2004The Soviet immigrant community in Israel. In Jews in Israel: Contemporary Social and Cultural Patterns, Uzi Rebhun & Chaim Isaac Waxman (eds), 81–117. Hanover NH: Brandeis University Press.Google Scholar
Lissak, Moshe
2003The demographic-social revolution in Israel in the 1950s: The absorption of the great “aliyah”. Journal of Israeli History 22(2): 1–31. CrossrefGoogle Scholar
Maman, Aharon
2013Tibbonide Hebrew translations of Arabic. In Encyclopedia of Hebrew Language and Linguistics, Vol. 3, Geoffrey Khan (ed.), 765–769. Leiden: Brill.Google Scholar
Morag, Sehlomo
1992qhilot sfarad whamasoret haħayah šel halašon haʕivrit (The Jewish communities of Spain and the living traditions of the Hebrew language). In Moreshet Sepharad, Haim Beinart (ed.), 81–94. Jerusalem: The Magnes Press.Google Scholar
Morag, Shelomo
1993The emergence of Modern Hebrew: Some sociolinguistic perspectives. In Hebrew in Ashkenaz: A Language in Exile, Lewis Glinert (ed.), 208–221. Oxford: OUP.Google Scholar
1999The revival and the oral legacy of Hebrew: Some observations. In Jewish Studies at the Turn of the Twentieth Century: Proceedings of the 6th EAJS Congress, Toledo, July 1998, Judith Targarona Borras & Angel Saenz-Badillos (eds). Leiden: Brill.Google Scholar
Nir, Raphael
1981Acceptability and normativism in the use of a revived language. In Angewandte Soziolinguistik, Matthias Hartig (ed.), 89–91. Tübingen: Gunter Narr.Google Scholar
Rabin, Chaim
1985alšon hamiqraʔ ulšon ħaxamim baʕivrit bat zmanenu (Biblical and Mishnaic elements in Contemporary Hebrew). Mex̱qarim Blašon 1: 273–285.Google Scholar
1985bThe continuum of modern literary Hebrew. In The Great Transition: The Recovery of the Lost Centers of Modern Hebrew Literature, Glenda Abramson & Tudor Parfitt (eds), 11–25. Totowa NJ: Rowman & Allanheld.Google Scholar
1999meh haytah tħiyat halašon haʕivrit (What was the revival of the Hebrew language). In Linguistic Studies, Chaim Rabin, Moshe Bar-Asher & Barak Dan (eds), 359–376. Jerusalem: The Academy of the Hebrew Language.Google Scholar
Reshef, Yael
2012The re-emergence of Hebrew as a national language. In Semitic Languages: An International Handbook, Stefan Weninger & Michael P. Streck (eds), 546–554. Berlin: De Gruyter.Google Scholar
2013Revival of Hebrew: Sociolinguistic dimension. In Encyclopedia of Hebrew Language and Linguistics, Vol. 3, Geoffrey Khan (ed.), 408–415. Leiden: Brill.Google Scholar
2014eliʕezer ben yhudah uvney doro (Eliezer Ben-Yehuda and his contemporaries). In Studies in Hebrew and Related Fields Presented to Ilan Eldar, Moshe Bar-Asher & Irit Meir (eds), 613–624. Jerusalem: Carmel.Google Scholar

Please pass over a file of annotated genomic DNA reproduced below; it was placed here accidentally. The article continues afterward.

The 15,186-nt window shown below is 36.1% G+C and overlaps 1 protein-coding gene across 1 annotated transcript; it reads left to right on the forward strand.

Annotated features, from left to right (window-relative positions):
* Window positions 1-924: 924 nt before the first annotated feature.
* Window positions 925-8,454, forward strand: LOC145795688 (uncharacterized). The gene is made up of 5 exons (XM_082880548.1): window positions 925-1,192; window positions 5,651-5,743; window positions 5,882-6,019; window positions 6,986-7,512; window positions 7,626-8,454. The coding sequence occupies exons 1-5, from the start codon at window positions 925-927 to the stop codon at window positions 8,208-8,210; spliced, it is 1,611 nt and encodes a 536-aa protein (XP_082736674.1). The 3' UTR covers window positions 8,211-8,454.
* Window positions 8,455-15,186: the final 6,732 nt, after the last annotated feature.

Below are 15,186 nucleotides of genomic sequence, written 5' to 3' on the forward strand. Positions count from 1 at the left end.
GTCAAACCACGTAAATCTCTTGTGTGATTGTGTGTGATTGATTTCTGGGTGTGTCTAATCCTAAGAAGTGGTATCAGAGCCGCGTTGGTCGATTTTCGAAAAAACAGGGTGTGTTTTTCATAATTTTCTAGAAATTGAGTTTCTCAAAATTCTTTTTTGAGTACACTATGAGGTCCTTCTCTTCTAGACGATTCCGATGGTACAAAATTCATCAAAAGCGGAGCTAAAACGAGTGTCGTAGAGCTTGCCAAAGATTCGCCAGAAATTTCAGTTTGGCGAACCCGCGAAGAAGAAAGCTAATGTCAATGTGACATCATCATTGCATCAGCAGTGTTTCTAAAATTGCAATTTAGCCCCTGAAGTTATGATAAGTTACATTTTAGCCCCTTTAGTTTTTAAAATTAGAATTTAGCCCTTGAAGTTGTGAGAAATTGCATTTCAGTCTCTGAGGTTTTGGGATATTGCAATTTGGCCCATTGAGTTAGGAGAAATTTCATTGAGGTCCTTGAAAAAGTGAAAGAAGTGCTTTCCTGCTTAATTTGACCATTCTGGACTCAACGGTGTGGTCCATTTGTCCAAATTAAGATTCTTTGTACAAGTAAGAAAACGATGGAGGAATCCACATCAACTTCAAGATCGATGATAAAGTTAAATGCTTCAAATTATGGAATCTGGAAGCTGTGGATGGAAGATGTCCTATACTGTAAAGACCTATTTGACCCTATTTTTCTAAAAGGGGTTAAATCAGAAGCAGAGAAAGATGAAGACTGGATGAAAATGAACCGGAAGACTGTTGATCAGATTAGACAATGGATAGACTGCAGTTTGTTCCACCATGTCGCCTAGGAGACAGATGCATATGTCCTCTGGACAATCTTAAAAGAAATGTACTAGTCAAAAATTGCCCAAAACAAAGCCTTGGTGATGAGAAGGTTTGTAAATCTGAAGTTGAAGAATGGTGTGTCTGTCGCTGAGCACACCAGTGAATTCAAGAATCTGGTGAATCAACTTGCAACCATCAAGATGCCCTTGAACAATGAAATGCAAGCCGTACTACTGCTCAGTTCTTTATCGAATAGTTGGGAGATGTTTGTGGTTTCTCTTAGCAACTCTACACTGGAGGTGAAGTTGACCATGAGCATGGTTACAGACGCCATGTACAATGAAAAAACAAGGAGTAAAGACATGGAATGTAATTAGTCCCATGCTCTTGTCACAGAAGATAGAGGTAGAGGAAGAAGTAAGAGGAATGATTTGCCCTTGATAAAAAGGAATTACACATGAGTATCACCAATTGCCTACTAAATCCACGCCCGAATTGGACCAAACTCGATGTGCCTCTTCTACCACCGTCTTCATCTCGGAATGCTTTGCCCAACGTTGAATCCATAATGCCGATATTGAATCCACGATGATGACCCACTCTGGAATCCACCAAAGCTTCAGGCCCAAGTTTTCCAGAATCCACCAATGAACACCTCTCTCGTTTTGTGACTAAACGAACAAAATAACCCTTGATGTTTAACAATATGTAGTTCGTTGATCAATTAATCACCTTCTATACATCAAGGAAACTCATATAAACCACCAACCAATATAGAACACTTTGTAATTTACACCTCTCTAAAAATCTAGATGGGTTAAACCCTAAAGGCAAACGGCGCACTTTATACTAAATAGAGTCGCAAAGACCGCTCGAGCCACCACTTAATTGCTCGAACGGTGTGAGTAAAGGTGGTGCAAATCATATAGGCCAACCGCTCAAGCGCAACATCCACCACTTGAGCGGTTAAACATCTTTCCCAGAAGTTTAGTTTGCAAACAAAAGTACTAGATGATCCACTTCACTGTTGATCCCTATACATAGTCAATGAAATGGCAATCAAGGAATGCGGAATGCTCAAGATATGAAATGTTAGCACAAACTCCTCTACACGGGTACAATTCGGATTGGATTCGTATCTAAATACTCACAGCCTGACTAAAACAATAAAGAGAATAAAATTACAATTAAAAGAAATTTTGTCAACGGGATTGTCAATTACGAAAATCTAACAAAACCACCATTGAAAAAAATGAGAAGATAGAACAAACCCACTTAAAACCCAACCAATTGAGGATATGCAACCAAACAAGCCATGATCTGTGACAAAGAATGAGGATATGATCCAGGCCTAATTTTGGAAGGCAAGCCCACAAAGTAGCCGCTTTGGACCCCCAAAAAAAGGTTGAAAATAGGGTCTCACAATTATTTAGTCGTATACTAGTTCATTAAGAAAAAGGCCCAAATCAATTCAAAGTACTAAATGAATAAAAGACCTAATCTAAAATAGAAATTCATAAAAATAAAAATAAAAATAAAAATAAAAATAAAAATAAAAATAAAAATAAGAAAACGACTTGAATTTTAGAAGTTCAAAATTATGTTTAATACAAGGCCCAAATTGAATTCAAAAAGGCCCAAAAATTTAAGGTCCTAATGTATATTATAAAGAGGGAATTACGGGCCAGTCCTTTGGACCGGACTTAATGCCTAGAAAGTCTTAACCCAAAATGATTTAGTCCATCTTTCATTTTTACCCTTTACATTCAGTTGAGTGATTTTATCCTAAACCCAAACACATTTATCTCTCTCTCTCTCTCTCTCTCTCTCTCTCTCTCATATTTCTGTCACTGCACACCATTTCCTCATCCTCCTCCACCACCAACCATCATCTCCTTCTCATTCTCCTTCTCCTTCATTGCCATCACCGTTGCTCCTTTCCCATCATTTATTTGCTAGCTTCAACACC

2015haʕivrit bitqufat hamandat (Hebrew in the Mandate Period). Jerusalem: The Academy of the Hebrew Language.Google Scholar
2016aFrom written to spoken usage: Colloquial features in pre-revival texts. Paper presented at The Language Contact, Continuity and Change in the Emergence of Modern Hebrew Conference, July.
2016bWritten Hebrew of the revival generation as a distinct phase in the evolution of Modern Hebrew. Journal of Semitic Studies 61(1): 187–213. CrossrefGoogle Scholar
Reshef, Yael & Helman, Anat
2009Instructing or recruiting? Language and style in 1920s and 1930s Tel Aviv municipal posters. Journal of Jewish Studies 64(1): 157–186. CrossrefGoogle Scholar
Rubinstein, Eliezer
1985haʕivriyt šelanu whaʕivrit haqdumah (Contemporary Hebrew and Ancient Hebrew). Tel Aviv: Ministry of Defence.Google Scholar
Sáenz-Badillos, Angel
1993A History of the Hebrew Language. Cambridge: CUP. CrossrefGoogle Scholar
Schmelz, Uziel Oskar
1989haʕaliyah hahamonit meʔasyah umicfon ʔafriqah: heybetim demografiyim (The mass immigration from Asia and Africa: Demographic aspects). Peʿamim: Studies in Oriental Jewry 39: 15–63.Google Scholar
Shaked, Gershom
1985The great transition. In The Great Transition: The Recovery of the Lost Centers of Modern Hebrew Literature, Glenda Abramson & Tudor Parfitt (eds), 117–125. Totowa NJ: Rowman & Allanheld.Google Scholar
Shapira, Anita
2005hatanax whazhut hayisreʔelit (The Bible and Israeli Identity). Jerusalem: Magnes Press.Google Scholar
Shavit, Zohar
1985The rise of the literary center in Palestine. In The Great Transition: The Recovery of the Lost Centers of Modern Hebrew Literature, Glenda Abramson & Tudor Parfitt (eds), 126–129. Totowa NJ: Rowman & Allanheld.Google Scholar
Stampfer, Shaul
1993What did ‘knowing Hebrew’ mean in Eastern Europe? In Hebrew in Ashkenaz: A Language in Exile, Lewis Glinert (ed.), 129–140. Oxford: OUP.Google Scholar
Zonta, Mauro
2013Translations: Medieval period. In Encyclopedia of Hebrew Language and Linguistics, Vol. 3, Geoffrey Khan (ed.), 850–853. Leiden: Brill.Google Scholar